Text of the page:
I realize it’s been 90+ degrees here for what seems like weeks on end.  And I realize that we haven’t turned off the air conditioning in probably close to 3 weeks.  But I couldn’t help but turn on the oven this weekend.   I missed making these Scalloped Tomatoes last month for Barefoot Bloggers and I wanted to make sure that I catch up on my missed recipes before a very special event takes place next month…which I’ll share with you as it approaches.  Yes, I’m going to leave you hanging like that.

So these Scalloped Tomatoes are unassuming.  And frankly, the name is a little odd too.  Of course you can slice tomatoes really thin but I’ve never heard of scalloping them before.  And this recipe doesn’t really do that in the traditional sense either.  But it’s one that you can whip up in 10 minutes and throw in the oven and by the time you’ve finished running around the house cleaning up, you’ve got an incredible lunch waiting for you.  Seriously incredible.  This is where the unassuming part comes in.  The simple and delicious summer tomatoes almost caramelize in the oven and blend so amazingly with the toasted croutons that you’ll almost forget that you cooked summer tomatoes (gasp!) in the middle of July (double gasp!).   And if you’re wondering about “what do I serve with it” question, I’ll say that you won’t need anything.  Kyle even commented “you don’t even miss not having meat in this dish” so it’s definitely a meal in itself. I’d advise that you not wait until the fall weather approaches before you make these tomatoes – you’ll miss tomato season and will most definitely regret not using them here.

Many, many thanks to Josie of Pink Parsley Catering for choosing this incredible dish to celebrate summer tomatoes!  The other recipe for June was Sour Cream Coffee Cake, as chosen by Gwenn of Cooking in Pajamas, which we’ve made many times in the past and while we love love love it, we didn’t have an occasion to make it again recently.


Scalloped Tomatoes with Croutons
source: slightly adapted from Ina Garten

2-3 tbsp Good olive oil
3 cups (1/2-inch diced) bread from a French boule or baguette
2 lbs tomatoes, local if you can find them – I used Heirloom, cut 1/2-inch dice
1 tablespoon minced garlic (3 cloves)
2 tablespoons sugar
2 teaspoons kosher salt
1 teaspoon freshly ground black pepper
1/2 cup julienned basil leaves, lightly packed
1/3 cup freshly grated Parmesan cheese

Preheat the oven to 350 degrees F.

Heat olive oil in a large (12 inch) saute pan over medium heat. Add the bread cubes and stir to coat with the oil. Cook over medium to medium-high heat for 5 minutes, stirring often, until the cubes are evenly browned.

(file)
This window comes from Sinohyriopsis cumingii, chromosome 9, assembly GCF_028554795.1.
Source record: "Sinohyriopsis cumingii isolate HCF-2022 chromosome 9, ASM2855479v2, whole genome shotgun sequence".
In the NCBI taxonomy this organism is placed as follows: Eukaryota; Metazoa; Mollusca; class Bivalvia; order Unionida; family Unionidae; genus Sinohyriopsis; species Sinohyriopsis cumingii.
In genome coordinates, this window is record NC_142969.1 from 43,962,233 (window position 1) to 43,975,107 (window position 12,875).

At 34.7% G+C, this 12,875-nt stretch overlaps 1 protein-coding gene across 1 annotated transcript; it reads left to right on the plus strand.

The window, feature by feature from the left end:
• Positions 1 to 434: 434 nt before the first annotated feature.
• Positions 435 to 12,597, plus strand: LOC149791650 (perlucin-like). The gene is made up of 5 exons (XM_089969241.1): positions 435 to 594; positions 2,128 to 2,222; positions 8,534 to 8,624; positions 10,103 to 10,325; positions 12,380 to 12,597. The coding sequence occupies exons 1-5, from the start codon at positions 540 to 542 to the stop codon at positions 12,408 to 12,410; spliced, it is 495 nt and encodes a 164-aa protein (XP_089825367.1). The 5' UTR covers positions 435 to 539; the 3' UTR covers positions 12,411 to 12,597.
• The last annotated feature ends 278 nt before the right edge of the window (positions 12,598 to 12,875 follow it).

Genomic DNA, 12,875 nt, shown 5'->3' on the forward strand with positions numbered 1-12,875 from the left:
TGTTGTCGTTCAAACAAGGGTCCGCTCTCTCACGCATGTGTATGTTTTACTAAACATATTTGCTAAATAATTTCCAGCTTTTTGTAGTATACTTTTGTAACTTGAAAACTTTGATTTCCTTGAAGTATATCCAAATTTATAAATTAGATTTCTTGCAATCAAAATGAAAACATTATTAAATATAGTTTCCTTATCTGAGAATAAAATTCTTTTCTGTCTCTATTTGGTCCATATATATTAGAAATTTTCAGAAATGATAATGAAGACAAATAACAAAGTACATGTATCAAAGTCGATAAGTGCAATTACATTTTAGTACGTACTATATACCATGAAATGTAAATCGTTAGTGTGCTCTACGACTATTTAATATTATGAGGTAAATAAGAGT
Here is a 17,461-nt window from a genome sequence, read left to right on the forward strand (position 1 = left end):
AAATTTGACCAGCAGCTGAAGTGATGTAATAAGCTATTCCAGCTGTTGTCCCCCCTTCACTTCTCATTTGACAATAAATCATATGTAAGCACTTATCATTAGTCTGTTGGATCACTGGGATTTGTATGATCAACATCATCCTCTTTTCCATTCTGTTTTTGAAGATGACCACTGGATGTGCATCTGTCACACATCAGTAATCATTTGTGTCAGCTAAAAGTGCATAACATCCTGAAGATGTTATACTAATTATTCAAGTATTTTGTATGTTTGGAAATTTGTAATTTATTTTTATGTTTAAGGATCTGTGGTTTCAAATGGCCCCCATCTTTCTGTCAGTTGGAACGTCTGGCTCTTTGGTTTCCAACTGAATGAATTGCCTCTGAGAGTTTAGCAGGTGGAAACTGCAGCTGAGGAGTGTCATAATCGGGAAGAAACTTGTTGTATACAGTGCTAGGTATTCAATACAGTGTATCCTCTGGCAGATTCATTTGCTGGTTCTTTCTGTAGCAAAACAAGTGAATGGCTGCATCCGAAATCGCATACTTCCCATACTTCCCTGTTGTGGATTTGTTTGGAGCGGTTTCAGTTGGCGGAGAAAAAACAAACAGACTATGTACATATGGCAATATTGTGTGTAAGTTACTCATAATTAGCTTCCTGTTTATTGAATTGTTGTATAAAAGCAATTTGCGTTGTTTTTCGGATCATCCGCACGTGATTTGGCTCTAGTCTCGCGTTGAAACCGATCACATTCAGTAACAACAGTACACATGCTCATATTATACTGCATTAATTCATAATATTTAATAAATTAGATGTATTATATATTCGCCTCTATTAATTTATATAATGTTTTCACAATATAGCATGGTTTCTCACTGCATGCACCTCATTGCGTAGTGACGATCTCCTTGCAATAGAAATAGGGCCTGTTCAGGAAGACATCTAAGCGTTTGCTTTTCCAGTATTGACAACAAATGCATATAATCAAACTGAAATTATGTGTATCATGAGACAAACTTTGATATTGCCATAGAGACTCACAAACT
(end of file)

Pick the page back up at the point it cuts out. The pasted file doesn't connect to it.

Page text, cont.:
Meanwhile, combine the tomatoes, garlic, sugar, salt, and pepper in a large bowl. When the bread cubes are done, add the tomato mixture and continue to cook, stirring often, for 5 minutes. Off the heat, stir in the basil.

Pour the tomato mixture into a shallow (6 to 8 cup) baking dish. Sprinkle evenly with the Parmesan cheese. Bake for 35 to 40 minutes until the top is browned and the tomatoes are bubbly. Serve hot or warm.


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  • July 21, 2010 at 7:41 AM

    This looks amazing… can’t wait to make this one!

  • July 21, 2010 at 9:02 PM

    These scalloped tomatoes look amazing. Love that the house chores can get done while these roast in the oven. The perfect dish all year round 🙂

  • July 22, 2010 at 11:10 PM

    I’m glad you got around to them – they really were amazing! And I can’t wait to hear the big amazing news for next month!!

  • August 12, 2010 at 6:44 PM

    Beautiful dish…and what a fantastic idea for lunch, or a side with a giant salad 🙂 Well really for anything…

  • November 2, 2010 at 9:03 AM

    […] Scalloped Tomatoes* (one of my absolute favorite dishes ever) […]

  • November 2, 2010 at 10:17 PM

    LOVE this recipe. Fixed them tonight – soooooo good! Your picture is far better but it was delicious anyway.

  • Mary Lynn
    October 19, 2012 at 9:37 AM

    I make a very similar dish but top it with crushed potato chips before baking. This is a great recipe and is even good in the middle of winter with those “oh, not so good hot house tomatoes.”

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